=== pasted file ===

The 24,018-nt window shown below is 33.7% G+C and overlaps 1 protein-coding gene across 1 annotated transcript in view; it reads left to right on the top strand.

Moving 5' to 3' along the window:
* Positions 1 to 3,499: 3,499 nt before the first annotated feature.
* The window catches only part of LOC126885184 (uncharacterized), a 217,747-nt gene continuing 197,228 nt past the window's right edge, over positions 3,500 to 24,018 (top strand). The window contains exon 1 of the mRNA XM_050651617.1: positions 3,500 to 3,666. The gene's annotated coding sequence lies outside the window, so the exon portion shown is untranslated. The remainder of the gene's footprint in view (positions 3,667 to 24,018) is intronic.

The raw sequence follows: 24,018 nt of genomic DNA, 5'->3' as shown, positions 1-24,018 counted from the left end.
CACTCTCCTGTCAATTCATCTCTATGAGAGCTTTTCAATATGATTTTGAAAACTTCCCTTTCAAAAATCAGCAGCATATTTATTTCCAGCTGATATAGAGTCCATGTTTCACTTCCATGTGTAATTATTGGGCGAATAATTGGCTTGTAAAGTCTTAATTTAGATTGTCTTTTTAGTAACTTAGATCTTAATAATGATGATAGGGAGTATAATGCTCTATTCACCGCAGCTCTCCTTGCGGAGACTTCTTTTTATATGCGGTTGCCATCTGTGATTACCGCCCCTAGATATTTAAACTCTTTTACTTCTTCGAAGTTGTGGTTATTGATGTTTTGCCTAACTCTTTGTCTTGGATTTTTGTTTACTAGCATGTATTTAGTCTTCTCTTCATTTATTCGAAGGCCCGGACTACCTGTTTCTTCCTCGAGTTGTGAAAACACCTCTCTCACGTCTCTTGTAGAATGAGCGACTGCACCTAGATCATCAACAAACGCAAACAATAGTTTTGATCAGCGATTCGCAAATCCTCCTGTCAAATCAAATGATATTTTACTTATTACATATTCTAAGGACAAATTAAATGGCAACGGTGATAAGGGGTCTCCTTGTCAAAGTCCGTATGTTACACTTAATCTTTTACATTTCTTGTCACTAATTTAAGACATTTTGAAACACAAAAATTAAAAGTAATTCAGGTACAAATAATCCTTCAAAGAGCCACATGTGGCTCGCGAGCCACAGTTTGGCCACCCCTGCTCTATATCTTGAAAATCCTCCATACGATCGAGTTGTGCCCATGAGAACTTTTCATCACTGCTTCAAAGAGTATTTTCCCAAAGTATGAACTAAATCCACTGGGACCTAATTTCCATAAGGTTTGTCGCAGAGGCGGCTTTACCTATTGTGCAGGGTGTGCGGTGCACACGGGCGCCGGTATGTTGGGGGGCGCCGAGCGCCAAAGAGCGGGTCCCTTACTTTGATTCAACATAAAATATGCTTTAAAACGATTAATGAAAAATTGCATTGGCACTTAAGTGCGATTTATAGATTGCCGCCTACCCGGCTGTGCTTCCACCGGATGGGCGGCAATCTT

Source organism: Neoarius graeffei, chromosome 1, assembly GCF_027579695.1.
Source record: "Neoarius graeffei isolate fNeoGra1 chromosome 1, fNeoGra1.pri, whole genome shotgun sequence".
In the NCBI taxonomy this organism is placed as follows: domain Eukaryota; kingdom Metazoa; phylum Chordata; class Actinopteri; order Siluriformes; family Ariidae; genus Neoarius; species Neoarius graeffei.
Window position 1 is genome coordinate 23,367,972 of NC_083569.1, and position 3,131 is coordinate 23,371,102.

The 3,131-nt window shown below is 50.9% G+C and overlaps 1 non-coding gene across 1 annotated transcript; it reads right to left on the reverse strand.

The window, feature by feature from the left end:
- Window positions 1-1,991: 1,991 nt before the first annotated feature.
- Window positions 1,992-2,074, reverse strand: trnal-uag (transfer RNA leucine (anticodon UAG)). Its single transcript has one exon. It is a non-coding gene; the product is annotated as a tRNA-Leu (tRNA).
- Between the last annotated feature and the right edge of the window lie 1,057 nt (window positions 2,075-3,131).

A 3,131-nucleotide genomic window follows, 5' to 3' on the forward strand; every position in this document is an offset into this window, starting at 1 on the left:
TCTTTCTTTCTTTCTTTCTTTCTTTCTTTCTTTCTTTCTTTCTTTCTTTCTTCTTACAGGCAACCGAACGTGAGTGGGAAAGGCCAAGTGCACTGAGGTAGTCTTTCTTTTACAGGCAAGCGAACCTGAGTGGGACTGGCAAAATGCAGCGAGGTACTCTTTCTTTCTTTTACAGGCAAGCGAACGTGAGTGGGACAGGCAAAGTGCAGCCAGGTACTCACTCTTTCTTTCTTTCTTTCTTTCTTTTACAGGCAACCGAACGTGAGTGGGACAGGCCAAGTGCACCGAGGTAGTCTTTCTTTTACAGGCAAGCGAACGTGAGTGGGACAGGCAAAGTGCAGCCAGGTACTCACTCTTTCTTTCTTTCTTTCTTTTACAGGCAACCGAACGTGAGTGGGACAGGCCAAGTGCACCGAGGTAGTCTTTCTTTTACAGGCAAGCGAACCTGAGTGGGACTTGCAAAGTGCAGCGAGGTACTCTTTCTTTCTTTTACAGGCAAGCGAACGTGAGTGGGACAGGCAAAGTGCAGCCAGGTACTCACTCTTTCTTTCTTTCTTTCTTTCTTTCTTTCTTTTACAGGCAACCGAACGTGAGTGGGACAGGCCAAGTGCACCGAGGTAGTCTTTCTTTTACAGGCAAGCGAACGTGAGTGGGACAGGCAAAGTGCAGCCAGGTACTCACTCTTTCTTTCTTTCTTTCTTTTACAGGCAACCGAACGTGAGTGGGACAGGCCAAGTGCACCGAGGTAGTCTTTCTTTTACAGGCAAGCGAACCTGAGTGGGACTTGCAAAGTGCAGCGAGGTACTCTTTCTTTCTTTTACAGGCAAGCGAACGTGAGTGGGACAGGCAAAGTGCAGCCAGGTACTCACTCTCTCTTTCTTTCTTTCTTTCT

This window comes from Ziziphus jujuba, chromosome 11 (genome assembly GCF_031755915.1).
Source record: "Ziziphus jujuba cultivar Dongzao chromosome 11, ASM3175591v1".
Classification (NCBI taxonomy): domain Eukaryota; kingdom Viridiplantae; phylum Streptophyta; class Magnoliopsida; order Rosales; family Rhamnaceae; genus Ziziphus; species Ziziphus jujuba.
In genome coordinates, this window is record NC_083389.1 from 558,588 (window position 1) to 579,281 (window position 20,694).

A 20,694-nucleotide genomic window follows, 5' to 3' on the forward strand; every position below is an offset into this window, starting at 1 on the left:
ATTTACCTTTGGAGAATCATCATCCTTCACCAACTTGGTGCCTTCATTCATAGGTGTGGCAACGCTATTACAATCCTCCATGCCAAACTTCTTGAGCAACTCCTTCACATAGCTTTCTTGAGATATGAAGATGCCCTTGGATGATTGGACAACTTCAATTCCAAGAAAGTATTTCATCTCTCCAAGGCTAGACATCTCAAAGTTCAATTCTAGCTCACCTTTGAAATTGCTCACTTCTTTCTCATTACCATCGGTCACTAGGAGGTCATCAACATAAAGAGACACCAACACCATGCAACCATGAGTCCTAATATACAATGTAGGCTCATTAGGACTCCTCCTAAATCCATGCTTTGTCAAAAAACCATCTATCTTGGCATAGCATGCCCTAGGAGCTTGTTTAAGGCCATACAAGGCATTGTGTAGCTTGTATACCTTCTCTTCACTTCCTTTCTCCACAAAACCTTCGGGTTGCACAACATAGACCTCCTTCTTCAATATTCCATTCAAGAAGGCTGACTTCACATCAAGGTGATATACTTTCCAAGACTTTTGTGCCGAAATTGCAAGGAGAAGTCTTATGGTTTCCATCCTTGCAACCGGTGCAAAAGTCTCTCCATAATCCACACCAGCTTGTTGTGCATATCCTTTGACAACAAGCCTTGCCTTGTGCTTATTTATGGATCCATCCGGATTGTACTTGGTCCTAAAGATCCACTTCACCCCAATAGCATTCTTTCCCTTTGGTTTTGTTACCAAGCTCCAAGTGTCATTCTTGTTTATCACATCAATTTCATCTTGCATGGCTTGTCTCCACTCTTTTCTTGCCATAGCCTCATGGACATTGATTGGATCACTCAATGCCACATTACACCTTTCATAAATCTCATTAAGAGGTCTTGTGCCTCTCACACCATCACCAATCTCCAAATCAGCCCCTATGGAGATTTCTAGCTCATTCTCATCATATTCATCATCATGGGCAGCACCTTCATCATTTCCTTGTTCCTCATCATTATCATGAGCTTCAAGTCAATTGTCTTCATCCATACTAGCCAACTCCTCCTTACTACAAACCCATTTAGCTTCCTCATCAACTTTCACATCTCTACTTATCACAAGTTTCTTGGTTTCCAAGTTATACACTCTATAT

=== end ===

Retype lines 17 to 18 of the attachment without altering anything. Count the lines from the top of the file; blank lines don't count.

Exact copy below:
TCTTTCTTTCTTTCTTTCTTTCTTTCTTTCTTTCTTTCTTTCTTTCTTTCTTCTTACAGGCAACCGAACGTGAGTGGGAAAGGCCAAGTGCACTGAGGTAGTCTTTCTTTTACAGGCAAGCGAACCTGAGTGGGACTGGCAAAATGCAGCGAGGTACTCTTTCTTTCTTTTACAGGCAAGCGAACGTGAGTGGGACAGGCAAAGTGCAGCCAGGTACTCACTCTTTCTTTCTTTCTTTCTTTCTTTTACAGGCAACCGAACGTGAGTGGGACAGGCCAAGTGCACCGAGGTAGTCTTTCTTTTACAGGCAAGCGAACGTGAGTGGGACAGGCAAAGTGCAGCCAGGTACTCACTCTTTCTTTCTTTCTTTCTTTTACAGGCAACCGAACGTGAGTGGGACAGGCCAAGTGCACCGAGGTAGTCTTTCTTTTACAGGCAAGCGAACCTGAGTGGGACTTGCAAAGTGCAGCGAGGTACTCTTTCTTTCTTTTACAGGCAAGCGAACGTGAGTGGGACAGGCAAAGTGCAGCCAGGTACTCACTCTTTCTTTCTTTCTTTCTTTCTTTCTTTCTTTTACAGGCAACCGAACGTGAGTGGGACAGGCCAAGTGCACCGAGGTAGTCTTTCTTTTACAGGCAAGCGAACGTGAGTGGGACAGGCAAAGTGCAGCCAGGTACTCACTCTTTCTTTCTTTCTTTCTTTTACAGGCAACCGAACGTGAGTGGGACAGGCCAAGTGCACCGAGGTAGTCTTTCTTTTACAGGCAAGCGAACCTGAGTGGGACTTGCAAAGTGCAGCGAGGTACTCTTTCTTTCTTTTACAGGCAAGCGAACGTGAGTGGGACAGGCAAAGTGCAGCCAGGTACTCACTCTCTCTTTCTTTCTTTCTTTCT

This window comes from Ziziphus jujuba, chromosome 11 (genome assembly GCF_031755915.1).